Using fenugreek also brings special authenticity to the dish, as many regions throughout India include this herb in their authentic, homemade dishes. If you're looking to stick to a more traditional recipe, fenugreek will take you far.

Keep it ghee-licious

Ghee is a type of clarified butter originating from Southeast Asia, adding unparalleled richness to butter chicken. While butter is typically used, it can easily be swapped for ghee. Ghee is known for having a stronger flavor profile than butter, so you can start with 2 tablespoons per 1½ to 2 pounds of meat.

When cooking butter chicken, use ghee twice: first, when sautéing onions, tomatoes, and spices, and later, add a tablespoon to the finished curry sauce for a final touch of richness. Ghee has a higher smoke point than butter, making it the perfect fat for frying your ingredients when preparing your sauce. Using a fat that can handle high heat yields a well-balanced dish and beautiful caramelization of your meat and fresh ingredients.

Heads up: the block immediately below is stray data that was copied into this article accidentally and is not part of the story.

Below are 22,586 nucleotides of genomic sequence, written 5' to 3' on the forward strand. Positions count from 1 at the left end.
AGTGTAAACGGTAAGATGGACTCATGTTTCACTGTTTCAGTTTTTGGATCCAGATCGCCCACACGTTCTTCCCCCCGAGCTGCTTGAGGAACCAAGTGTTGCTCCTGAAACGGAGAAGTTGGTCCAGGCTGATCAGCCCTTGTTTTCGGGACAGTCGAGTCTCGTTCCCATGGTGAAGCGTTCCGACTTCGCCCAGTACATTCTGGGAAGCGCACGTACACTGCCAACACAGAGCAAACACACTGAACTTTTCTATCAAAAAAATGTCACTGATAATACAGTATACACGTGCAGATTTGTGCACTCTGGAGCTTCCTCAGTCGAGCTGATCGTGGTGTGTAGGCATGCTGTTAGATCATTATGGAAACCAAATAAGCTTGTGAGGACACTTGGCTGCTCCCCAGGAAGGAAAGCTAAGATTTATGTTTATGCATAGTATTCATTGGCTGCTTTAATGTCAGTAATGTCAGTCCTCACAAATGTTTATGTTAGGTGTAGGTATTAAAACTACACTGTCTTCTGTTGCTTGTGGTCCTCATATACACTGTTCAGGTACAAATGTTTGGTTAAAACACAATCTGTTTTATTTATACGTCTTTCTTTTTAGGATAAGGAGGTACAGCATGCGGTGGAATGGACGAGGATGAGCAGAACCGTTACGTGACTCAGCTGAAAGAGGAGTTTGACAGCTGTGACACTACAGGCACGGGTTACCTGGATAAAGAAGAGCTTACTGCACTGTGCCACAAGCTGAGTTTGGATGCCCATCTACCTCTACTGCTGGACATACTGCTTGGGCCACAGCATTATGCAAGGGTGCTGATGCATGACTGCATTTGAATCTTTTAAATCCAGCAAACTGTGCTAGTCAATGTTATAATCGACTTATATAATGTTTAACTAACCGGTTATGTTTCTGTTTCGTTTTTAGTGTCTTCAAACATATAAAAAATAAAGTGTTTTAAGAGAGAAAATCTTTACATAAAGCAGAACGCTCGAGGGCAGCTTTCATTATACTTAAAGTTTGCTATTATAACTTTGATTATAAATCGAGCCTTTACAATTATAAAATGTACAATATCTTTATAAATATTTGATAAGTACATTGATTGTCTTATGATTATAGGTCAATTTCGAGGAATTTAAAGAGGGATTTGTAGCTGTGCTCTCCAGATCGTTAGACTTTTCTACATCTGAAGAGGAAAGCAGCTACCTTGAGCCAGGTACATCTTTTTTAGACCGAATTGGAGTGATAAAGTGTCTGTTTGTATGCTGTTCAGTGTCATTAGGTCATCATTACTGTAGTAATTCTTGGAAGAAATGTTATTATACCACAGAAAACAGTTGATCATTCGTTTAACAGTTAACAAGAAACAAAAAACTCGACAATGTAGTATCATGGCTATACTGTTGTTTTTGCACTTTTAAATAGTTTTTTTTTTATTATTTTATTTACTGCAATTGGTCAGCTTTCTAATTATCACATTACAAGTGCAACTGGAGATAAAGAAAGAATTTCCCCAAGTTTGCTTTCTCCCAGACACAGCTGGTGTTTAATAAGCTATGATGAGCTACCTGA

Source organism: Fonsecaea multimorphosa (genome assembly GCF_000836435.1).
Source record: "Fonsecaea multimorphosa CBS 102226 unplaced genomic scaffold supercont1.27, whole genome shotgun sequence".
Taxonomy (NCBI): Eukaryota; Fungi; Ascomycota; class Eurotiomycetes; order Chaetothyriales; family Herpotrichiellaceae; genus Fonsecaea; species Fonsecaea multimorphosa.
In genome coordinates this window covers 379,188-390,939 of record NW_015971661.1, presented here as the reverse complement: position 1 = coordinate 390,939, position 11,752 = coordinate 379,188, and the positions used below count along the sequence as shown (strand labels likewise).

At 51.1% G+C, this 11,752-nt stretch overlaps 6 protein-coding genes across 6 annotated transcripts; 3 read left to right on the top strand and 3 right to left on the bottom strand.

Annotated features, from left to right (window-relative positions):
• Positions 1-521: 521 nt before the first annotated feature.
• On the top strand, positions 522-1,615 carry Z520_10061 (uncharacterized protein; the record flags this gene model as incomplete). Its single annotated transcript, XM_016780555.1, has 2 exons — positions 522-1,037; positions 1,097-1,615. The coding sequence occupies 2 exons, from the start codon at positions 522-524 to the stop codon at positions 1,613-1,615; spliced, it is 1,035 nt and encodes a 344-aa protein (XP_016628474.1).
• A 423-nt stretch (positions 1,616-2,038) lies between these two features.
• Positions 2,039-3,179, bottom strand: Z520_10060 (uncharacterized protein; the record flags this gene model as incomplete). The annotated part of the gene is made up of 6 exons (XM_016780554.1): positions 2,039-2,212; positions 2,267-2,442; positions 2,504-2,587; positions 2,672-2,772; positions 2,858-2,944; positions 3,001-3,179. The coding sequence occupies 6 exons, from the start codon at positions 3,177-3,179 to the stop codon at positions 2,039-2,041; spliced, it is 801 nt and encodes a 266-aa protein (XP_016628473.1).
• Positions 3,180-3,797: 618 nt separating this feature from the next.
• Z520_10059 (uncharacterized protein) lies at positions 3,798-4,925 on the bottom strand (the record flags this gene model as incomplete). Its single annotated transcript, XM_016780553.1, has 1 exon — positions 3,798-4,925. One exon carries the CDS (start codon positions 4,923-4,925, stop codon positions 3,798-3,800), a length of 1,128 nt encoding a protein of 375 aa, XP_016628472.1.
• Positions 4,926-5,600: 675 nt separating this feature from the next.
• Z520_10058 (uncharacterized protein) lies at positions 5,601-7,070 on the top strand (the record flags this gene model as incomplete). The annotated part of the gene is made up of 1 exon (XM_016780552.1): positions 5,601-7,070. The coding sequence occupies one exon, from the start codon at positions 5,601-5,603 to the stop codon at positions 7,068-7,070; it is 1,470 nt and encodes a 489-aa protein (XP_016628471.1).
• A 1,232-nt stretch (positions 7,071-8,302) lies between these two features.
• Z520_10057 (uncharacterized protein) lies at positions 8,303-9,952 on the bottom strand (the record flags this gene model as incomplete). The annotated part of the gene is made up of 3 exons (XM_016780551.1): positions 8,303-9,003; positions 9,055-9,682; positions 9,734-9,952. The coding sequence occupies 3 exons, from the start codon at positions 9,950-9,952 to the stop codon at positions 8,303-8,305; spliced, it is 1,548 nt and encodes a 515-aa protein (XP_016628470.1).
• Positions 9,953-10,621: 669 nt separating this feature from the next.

Ghee offers additional advantages, including being lactose-free and filled with vitamins and antioxidants. Since ghee is clarified butter, the lactose is removed, making it a great option for those who are lactose-intolerant. Ghee also boasts fat-soluble vitamins such as A, E, and D, along with antioxidants that contribute to overall well-being. In Ayurveda, it is believed to enhance the absorption of nutrients and promote digestion.

Find a good boxed spice mix

There are no rules when it comes to cooking butter chicken that says you can't use a good boxed spice mix to help you get your recipe off the ground. Depending on where you live, it might be harder to find a boxed mix, but many Middle Eastern, Indian, and even conventional Western grocery stores have aisles dedicated to boxed spice mixes. A popular example of this kind of grocery store includes Patel Brothers, a fast-growing national chain. However, there are smaller family-run local stores as well in many cities across the U.S.